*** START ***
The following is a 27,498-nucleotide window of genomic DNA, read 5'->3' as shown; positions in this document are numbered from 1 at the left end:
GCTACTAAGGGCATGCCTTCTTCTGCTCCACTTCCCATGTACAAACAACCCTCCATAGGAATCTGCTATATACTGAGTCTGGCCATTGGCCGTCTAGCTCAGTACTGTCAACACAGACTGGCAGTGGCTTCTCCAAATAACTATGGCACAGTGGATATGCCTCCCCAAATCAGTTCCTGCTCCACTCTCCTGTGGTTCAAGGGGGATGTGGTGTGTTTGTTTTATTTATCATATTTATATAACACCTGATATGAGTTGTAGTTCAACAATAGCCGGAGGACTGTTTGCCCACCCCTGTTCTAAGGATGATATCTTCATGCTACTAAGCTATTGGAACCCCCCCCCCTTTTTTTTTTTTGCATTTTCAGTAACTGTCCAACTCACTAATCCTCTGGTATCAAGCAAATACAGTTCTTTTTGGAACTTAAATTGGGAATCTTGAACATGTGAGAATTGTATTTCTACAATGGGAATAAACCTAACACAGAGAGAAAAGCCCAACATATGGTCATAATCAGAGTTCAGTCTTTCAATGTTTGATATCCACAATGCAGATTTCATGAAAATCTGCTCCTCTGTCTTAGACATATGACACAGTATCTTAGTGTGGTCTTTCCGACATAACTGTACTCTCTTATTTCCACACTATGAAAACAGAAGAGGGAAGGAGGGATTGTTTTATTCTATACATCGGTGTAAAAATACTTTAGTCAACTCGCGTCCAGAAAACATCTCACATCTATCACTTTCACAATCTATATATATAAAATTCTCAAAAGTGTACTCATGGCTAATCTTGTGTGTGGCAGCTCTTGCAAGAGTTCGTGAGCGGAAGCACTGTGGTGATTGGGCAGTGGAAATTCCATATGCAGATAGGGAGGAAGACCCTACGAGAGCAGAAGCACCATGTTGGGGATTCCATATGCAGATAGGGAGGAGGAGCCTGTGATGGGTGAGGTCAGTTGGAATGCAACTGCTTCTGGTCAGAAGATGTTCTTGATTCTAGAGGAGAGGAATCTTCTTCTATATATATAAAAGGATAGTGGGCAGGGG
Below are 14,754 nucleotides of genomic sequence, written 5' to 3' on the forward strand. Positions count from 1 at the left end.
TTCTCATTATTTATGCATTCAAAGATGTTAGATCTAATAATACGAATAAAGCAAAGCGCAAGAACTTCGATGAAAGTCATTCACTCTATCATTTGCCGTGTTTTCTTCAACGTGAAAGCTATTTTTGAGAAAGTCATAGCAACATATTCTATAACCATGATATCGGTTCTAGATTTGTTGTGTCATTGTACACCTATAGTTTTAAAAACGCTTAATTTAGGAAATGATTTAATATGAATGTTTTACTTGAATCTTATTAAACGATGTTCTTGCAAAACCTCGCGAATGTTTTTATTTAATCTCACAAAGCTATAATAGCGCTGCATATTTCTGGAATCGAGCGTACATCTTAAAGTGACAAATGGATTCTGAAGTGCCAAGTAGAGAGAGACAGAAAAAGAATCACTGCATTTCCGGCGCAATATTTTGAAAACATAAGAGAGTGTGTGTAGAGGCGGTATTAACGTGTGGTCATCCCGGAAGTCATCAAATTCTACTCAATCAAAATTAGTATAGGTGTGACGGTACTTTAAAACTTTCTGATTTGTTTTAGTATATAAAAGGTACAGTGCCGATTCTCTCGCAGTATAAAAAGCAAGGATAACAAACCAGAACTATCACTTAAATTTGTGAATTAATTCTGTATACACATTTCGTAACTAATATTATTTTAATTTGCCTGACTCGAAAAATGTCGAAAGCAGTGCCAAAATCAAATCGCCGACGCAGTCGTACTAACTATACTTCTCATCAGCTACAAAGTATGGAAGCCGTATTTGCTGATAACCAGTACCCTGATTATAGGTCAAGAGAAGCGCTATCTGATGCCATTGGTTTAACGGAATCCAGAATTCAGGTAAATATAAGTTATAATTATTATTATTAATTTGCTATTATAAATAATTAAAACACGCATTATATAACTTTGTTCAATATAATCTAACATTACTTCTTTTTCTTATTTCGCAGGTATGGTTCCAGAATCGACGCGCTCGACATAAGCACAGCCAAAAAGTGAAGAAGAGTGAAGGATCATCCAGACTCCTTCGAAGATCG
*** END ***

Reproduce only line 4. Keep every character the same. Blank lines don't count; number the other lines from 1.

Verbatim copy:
TTCTCATTATTTATGCATTCAAAGATGTTAGATCTAATAATACGAATAAAGCAAAGCGCAAGAACTTCGATGAAAGTCATTCACTCTATCATTTGCCGTGTTTTCTTCAACGTGAAAGCTATTTTTGAGAAAGTCATAGCAACATATTCTATAACCATGATATCGGTTCTAGATTTGTTGTGTCATTGTACACCTATAGTTTTAAAAACGCTTAATTTAGGAAATGATTTAATATGAATGTTTTACTTGAATCTTATTAAACGATGTTCTTGCAAAACCTCGCGAATGTTTTTATTTAATCTCACAAAGCTATAATAGCGCTGCATATTTCTGGAATCGAGCGTACATCTTAAAGTGACAAATGGATTCTGAAGTGCCAAGTAGAGAGAGACAGAAAAAGAATCACTGCATTTCCGGCGCAATATTTTGAAAACATAAGAGAGTGTGTGTAGAGGCGGTATTAACGTGTGGTCATCCCGGAAGTCATCAAATTCTACTCAATCAAAATTAGTATAGGTGTGACGGTACTTTAAAACTTTCTGATTTGTTTTAGTATATAAAAGGTACAGTGCCGATTCTCTCGCAGTATAAAAAGCAAGGATAACAAACCAGAACTATCACTTAAATTTGTGAATTAATTCTGTATACACATTTCGTAACTAATATTATTTTAATTTGCCTGACTCGAAAAATGTCGAAAGCAGTGCCAAAATCAAATCGCCGACGCAGTCGTACTAACTATACTTCTCATCAGCTACAAAGTATGGAAGCCGTATTTGCTGATAACCAGTACCCTGATTATAGGTCAAGAGAAGCGCTATCTGATGCCATTGGTTTAACGGAATCCAGAATTCAGGTAAATATAAGTTATAATTATTATTATTAATTTGCTATTATAAATAATTAAAACACGCATTATATAACTTTGTTCAATATAATCTAACATTACTTCTTTTTCTTATTTCGCAGGTATGGTTCCAGAATCGACGCGCTCGACATAAGCACAGCCAAAAAGTGAAGAAGAGTGAAGGATCATCCAGACTCCTTCGAAGATCG